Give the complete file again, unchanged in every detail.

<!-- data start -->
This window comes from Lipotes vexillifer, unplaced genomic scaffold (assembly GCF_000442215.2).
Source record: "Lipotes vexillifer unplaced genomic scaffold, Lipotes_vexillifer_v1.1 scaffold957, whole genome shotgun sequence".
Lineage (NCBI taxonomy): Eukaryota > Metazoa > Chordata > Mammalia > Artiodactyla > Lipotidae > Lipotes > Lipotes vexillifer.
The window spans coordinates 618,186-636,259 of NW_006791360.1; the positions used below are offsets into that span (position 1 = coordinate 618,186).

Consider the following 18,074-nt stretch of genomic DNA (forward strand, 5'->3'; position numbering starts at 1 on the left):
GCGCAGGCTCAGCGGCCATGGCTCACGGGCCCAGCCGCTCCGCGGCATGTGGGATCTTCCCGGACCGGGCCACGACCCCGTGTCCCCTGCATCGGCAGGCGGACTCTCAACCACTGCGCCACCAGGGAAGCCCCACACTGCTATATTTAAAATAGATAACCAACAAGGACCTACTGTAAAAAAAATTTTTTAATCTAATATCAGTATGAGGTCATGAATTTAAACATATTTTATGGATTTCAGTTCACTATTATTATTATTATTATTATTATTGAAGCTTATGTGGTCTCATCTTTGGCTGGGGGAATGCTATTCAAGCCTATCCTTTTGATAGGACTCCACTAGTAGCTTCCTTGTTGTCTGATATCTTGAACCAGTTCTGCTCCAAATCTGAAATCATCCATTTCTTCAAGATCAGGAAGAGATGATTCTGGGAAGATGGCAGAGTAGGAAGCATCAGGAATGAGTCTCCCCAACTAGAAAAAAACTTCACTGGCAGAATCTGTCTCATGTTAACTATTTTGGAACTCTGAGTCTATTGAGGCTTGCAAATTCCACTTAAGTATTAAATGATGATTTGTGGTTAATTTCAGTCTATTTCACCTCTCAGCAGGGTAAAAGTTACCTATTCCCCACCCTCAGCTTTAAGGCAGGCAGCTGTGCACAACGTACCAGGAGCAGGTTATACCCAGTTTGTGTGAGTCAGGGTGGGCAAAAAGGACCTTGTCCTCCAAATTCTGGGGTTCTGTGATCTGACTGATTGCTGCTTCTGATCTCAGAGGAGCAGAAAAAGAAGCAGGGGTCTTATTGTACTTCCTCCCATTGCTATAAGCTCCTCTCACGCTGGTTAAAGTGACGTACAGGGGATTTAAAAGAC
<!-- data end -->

This window comes from Lipotes vexillifer, unplaced genomic scaffold (assembly GCF_000442215.2).
Source record: "Lipotes vexillifer unplaced genomic scaffold, Lipotes_vexillifer_v1.1 scaffold957, whole genome shotgun sequence".
Lineage (NCBI taxonomy): Eukaryota > Metazoa > Chordata > Mammalia > Artiodactyla > Lipotidae > Lipotes > Lipotes vexillifer.
The window spans coordinates 618,186-636,259 of NW_006791360.1; the positions used below are offsets into that span (position 1 = coordinate 618,186).

Consider the following 18,074-nt stretch of genomic DNA (forward strand, 5'->3'; position numbering starts at 1 on the left):
GCGCAGGCTCAGCGGCCATGGCTCACGGGCCCAGCCGCTCCGCGGCATGTGGGATCTTCCCGGACCGGGCCACGACCCCGTGTCCCCTGCATCGGCAGGCGGACTCTCAACCACTGCGCCACCAGGGAAGCCCCACACTGCTATATTTAAAATAGATAACCAACAAGGACCTACTGTAAAAAAAATTTTTTAATCTAATATCAGTATGAGGTCATGAATTTAAACATATTTTATGGATTTCAGTTCACTATTATTATTATTATTATTATTATTGAAGCTTATGTGGTCTCATCTTTGGCTGGGGGAATGCTATTCAAGCCTATCCTTTTGATAGGACTCCACTAGTAGCTTCCTTGTTGTCTGATATCTTGAACCAGTTCTGCTCCAAATCTGAAATCATCCATTTCTTCAAGATCAGGAAGAGATGATTCTGGGAAGATGGCAGAGTAGGAAGCATCAGGAATGAGTCTCCCCAACTAGAAAAAAACTTCACTGGCAGAATCTGTCTCATGTTAACTATTTTGGAACTCTGAGTCTATTGAGGCTTGCAAATTCCACTTAAGTATTAAATGATGATTTGTGGTTAATTTCAGTCTATTTCACCTCTCAGCAGGGTAAAAGTTACCTATTCCCCACCCTCAGCTTTAAGGCAGGCAGCTGTGCACAACGTACCAGGAGCAGGTTATACCCAGTTTGTGTGAGTCAGGGTGGGCAAAAAGGACCTTGTCCTCCAAATTCTGGGGTTCTGTGATCTGACTGATTGCTGCTTCTGATCTCAGAGGAGCAGAAAAAGAAGCAGGGGTCTTATTGTACTTCCTCCCATTGCTATAAGCTCCTCTCACGCTGGTTAAAGTGACGTACAGGGGATTTAAAAGAC